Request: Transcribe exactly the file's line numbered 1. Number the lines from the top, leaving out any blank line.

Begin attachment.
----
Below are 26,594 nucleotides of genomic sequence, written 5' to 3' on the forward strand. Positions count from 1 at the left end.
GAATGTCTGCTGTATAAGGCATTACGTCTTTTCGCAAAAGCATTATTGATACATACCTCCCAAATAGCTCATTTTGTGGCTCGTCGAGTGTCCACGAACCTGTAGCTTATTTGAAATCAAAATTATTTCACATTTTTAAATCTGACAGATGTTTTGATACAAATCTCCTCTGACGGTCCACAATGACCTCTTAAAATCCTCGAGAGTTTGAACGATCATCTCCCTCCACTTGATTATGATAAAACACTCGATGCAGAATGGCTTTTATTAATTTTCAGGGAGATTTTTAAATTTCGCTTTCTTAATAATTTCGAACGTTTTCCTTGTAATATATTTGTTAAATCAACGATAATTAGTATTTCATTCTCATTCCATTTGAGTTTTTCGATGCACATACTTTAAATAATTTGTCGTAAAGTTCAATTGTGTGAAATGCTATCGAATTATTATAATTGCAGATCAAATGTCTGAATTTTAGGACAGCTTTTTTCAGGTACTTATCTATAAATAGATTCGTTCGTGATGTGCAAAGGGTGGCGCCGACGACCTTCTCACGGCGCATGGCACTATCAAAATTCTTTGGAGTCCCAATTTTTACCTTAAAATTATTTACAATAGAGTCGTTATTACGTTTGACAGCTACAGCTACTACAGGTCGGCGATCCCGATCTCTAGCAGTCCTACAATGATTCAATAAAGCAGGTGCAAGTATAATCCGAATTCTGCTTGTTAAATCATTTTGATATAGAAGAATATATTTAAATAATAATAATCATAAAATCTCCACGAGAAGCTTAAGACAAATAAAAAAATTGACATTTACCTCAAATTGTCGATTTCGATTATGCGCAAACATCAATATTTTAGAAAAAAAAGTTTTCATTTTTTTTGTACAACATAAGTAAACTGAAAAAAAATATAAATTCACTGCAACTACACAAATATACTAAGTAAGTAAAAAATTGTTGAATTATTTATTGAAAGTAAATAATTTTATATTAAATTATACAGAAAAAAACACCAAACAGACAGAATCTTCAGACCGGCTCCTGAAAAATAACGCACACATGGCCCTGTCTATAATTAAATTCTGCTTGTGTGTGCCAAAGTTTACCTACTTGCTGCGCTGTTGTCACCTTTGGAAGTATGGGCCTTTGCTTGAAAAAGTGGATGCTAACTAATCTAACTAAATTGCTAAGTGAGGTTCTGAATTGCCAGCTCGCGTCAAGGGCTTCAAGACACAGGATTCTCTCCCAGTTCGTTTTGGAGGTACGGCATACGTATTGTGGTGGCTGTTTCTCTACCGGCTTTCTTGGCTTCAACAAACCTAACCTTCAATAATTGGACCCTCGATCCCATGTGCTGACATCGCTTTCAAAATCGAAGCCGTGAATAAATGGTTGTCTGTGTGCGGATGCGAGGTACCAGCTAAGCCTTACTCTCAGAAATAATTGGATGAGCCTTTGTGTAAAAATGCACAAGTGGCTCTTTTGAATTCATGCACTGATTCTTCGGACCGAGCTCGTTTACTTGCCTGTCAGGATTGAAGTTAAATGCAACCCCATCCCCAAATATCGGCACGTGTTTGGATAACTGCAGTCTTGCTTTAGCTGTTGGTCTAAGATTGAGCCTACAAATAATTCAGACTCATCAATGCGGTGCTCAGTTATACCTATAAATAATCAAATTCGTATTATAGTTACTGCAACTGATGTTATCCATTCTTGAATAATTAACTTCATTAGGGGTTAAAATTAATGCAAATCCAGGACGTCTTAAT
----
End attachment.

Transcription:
Below are 26,594 nucleotides of genomic sequence, written 5' to 3' on the forward strand. Positions count from 1 at the left end.